The headline for an article in The Los Angeles Times January31, written by Dean Goodman was, "Oscar makes Johnny Cash movie walk the plank." I thought it was so clever that I'm using an edited version as the title for this post. Many fans are disappointed, and there are those who will put forth reasons WALK THE LINE was slighted for a Best Picture nomination.
One was postulated by Joel Siegel on Good Morning America immediately after the nominations were read. He said something to the effect that he, and some other critics, have noted that the acting is the driving force of the film. By checking my Awards Page, I find at least seven Best Actress awards won by Reese Witherspoon, including a Golden Globe, Critics' Choice, and the Screen Actors Guild (SAG) award. Now, that's impressive.
The film, on the other hand, has won only one major award as Best Picture, a Golden Globe. The reason it was able to win the Globe is that the Hollywood Foreign Press Association that runs the awards has two separate categories, Best Dramatic and Best Musical Film. That is the second, and major, reason it was not nominated for Best Picture by the members of AMPAS®. Musical films have always been forced to play second fiddle in the Oscar® race.
The Academy refuses to add a Best Musical category for the Oscars, which many feel it needs to do. If there had been such a category for the past decades, perhaps new movie musicals would be abundant today. Only recently did AMPAS add the Best Animated Film category, and that took a ten-year fight. The Best Musical category should have been added in the 1960's. It is probably too late for a musical film category.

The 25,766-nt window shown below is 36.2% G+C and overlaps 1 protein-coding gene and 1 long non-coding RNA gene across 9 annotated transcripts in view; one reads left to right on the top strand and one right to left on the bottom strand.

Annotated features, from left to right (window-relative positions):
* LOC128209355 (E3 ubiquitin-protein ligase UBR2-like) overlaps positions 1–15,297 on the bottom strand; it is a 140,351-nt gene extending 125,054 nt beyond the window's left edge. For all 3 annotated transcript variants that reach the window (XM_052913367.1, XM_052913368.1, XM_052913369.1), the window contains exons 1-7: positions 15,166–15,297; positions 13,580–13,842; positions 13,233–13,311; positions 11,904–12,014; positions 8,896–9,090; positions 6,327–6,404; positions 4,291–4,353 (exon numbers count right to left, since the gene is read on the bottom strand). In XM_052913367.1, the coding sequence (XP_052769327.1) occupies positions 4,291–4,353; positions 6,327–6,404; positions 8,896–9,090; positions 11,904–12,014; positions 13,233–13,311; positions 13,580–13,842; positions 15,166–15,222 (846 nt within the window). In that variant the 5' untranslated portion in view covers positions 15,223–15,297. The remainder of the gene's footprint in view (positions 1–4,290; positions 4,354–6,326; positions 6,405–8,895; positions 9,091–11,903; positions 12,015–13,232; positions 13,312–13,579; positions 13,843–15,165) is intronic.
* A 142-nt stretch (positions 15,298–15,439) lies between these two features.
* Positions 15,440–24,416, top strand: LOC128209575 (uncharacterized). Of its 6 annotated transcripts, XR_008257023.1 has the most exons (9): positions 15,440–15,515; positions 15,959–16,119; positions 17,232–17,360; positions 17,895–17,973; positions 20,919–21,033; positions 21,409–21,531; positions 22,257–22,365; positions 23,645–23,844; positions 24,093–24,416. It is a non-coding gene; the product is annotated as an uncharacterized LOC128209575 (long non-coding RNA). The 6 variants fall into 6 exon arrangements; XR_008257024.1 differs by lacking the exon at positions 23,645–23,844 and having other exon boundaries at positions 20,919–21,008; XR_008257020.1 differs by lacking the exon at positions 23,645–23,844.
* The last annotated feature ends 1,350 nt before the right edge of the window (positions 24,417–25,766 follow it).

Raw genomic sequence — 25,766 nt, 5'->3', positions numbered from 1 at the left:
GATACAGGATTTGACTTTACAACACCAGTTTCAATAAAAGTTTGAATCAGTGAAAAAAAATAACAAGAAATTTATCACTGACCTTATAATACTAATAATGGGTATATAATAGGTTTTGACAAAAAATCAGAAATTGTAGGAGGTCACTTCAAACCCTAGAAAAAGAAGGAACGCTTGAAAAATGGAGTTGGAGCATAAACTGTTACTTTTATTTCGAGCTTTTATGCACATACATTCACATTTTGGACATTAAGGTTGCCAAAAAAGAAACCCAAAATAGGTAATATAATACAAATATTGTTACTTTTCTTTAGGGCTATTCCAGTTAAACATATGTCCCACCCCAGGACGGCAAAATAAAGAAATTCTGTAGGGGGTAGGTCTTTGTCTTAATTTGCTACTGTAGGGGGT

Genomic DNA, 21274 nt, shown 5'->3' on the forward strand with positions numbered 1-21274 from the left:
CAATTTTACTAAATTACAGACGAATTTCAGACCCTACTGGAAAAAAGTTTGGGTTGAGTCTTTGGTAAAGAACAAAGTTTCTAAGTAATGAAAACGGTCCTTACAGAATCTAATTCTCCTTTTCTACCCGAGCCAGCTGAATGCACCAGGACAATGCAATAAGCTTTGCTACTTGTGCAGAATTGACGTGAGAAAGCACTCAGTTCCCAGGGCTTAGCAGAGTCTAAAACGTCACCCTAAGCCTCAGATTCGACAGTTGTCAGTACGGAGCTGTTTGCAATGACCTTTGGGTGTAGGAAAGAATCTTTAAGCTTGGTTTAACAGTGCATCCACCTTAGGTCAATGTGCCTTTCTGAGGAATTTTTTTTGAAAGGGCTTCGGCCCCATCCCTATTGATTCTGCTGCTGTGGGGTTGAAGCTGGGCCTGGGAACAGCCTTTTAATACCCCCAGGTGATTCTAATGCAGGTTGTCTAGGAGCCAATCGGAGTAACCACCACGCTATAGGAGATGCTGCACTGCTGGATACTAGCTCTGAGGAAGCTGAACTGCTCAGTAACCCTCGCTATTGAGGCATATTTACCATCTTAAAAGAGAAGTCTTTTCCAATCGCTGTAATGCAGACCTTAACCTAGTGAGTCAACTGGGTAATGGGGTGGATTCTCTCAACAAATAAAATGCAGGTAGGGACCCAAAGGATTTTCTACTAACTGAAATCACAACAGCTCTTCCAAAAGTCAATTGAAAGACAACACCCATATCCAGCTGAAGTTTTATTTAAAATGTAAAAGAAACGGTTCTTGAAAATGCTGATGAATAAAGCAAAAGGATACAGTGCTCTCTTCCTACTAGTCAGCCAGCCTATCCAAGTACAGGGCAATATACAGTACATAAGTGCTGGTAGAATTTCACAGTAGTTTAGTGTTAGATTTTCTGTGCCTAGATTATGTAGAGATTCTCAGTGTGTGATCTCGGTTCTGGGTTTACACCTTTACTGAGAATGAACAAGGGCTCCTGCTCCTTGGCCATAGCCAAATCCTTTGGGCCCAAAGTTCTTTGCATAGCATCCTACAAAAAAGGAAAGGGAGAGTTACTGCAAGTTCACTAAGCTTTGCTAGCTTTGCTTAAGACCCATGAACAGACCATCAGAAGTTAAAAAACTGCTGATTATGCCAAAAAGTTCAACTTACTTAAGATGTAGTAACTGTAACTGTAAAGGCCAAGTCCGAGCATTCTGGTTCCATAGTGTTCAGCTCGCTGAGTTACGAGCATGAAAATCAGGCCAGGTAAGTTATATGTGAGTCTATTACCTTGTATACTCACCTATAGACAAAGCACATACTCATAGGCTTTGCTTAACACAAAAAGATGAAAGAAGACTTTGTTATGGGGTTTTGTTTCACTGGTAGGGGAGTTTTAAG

WALK THE LINE did receive five nominations: Best Performance by an Actor in a leading role (Joaquin Phoenix as Johnny Cash), Best Performance by an actress in the leading role (Reese Witherspoon as June Cash); Costume Design; Film Editing; and Sound Mixing.
All these nominations came from AMPAS members who are members of guilds. They are the ones who make all the so-called "craft" nominations, including the directing and writing awards. Only the Best Picture nomination is voted upon by the entire membership. Of course, the entire membership votes for all final awards.